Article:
Member withdraws from GRU Authority

GRU Deerhaven Plant
The Gainesville Regional Utilities' Deerhaven Plant.
Courtesy city of Gainesville

A day after her appointment, Dr. Tara Ezzell resigned from the Gainesville Regional Utilities Authority (GRUA) following qualification uncertainty.  

Ezzell lives in unincorporated Alachua County, along with three other GRUA members, and doesn’t receive electricity from Gainesville Regional Utilities (GRU)—though she does pay for other services from the utility.  

According to House Bill 1645, which created the new authority, members must always live within GRU’s electric service territory and receive electricity from GRU throughout their term.  

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Ezzell didn’t attend the GRUA’s first meeting on Wednesday and was not sworn in with the other four members.  

The authority’s next meeting is Nov. 1, and Gov. Ron DeSantis could select another member to fill the final spot before then. DeSantis has received 47 applications for the authority positions, according to his office.  

Questions have arisen over the residency of three other members of the authority. Only Craig Carter, elected chair on Wednesday, lives within Gainesville city limits. The other three pay for GRU electricity but live in the unincorporated area.  

Chuck Clemons
Chuck Clemons

On Monday, two Gainesville residents filed a lawsuit challenging the appointments. Robert Hutchinson and Jeffrey Shapiro are seeking to nullify the governor’s first three appointments based on “non-compliance with public notice and advertising requirements and because the appointees fail to meet the statutory residency requirements.”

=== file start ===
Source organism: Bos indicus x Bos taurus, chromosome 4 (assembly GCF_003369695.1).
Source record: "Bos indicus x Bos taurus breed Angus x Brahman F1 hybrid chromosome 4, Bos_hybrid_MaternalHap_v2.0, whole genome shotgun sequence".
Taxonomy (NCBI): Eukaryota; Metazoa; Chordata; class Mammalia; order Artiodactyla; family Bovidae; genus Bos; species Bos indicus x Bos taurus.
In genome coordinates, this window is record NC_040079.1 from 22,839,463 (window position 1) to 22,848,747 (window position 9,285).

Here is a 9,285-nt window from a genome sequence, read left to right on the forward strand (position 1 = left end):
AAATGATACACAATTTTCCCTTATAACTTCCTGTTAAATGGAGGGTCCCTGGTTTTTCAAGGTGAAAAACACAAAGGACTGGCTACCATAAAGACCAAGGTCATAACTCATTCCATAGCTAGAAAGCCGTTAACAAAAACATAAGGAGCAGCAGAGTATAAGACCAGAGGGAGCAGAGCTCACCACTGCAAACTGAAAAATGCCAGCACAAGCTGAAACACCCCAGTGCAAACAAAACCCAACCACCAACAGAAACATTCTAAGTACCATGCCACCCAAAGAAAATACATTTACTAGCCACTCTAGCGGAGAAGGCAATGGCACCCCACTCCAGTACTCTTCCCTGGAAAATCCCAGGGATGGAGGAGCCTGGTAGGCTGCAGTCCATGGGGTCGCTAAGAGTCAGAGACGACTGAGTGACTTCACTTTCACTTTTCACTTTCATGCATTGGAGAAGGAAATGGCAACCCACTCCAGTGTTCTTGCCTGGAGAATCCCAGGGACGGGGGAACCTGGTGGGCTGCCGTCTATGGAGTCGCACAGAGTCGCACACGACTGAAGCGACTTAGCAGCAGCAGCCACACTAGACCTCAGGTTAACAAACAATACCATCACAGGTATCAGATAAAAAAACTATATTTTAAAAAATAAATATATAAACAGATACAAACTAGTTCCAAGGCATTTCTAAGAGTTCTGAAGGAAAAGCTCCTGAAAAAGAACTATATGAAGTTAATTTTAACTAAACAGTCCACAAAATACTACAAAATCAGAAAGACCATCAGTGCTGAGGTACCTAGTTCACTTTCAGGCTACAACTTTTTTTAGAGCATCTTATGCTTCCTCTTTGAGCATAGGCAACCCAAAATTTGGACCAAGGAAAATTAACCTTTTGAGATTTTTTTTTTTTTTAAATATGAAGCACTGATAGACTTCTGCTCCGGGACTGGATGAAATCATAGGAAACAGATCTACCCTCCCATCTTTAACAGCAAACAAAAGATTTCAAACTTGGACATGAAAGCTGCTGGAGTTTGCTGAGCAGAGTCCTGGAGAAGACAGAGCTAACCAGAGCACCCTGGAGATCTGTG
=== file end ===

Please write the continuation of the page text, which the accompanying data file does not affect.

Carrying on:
“The Governor does not have plenary authority to appoint whomever he wishes to the GRU Authority,” the complaint says.  

Michael Murtha, legislative aide to state Rep. Chuck Clemons, R-Newberry, who filed HB 1645, said the appointments remain in accordance with the legislation. 

“We’ve got an authority, and it’s not going away,” Murtha said in a Friday phone interview.  

Murtha said DeSantis took advantage of the latitude provided in the bill to appoint, for now, three authority members from the unincorporated area. He said the governor’s office is prepared to defend those choices and points to the bill’s section concerning authority members as backing.  

The section says all members of the authority shall:  

  • Maintain a primary residence within GRU’s electric service area 
  • Receive GRU elective service during the duration of their appointment 
  • Not have been convicted of a felony 
  • Be a qualified voter of the city of Gainesville, except that a minimum of one must live outside city limits 

The opening of the next section says: “The composition of the Authority shall be adjusted upon expiration of any member’s term, or upon any Authority vacancy, to reflect the ratio of total electric meters serving GRU electric customers outside the City’s jurisdictional boundaries to total electric meters serving all GRU electric customers.” 

Murtha said this provision only applies once an inaugural member’s term ends, allowing for a different ratio for the first authority. He said the first new appointment after the inaugural members will have to be a Gainesville voter in order to move toward the ratio.  

The distinction between the inaugural members and subsequent members wasn’t highlighted as the bill ran through the Legislature.  

In April, Clemons stated that the authority would contain more Gainesville residents than unincorporated residents.  

“All five members have to be users of Gainesville Regional Utilities’ system,” Clemons said in an April 12 interview with Mainstreet. “The four have to be registered voters in the city of Gainesville. So, this is not what the detractors would say is a Tallahassee takeover. The people that will be governing this board will be citizens of our community.” 

While the members will eventually reach the four Gainesville residents and one unincorporated resident, it could take until 2025 or 2026 depending on who DeSantis appoints to replace Ezzell.  

Murtha called the questions concerning residency “last minute tamperings” that will be thrown out by courts. He said the governor’s office nominated the appointees independently, but the goal was always to assure unincorporated GRU customers that they would get at least one representative.  

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‘Legalese’ should be established as a foreign language! /wink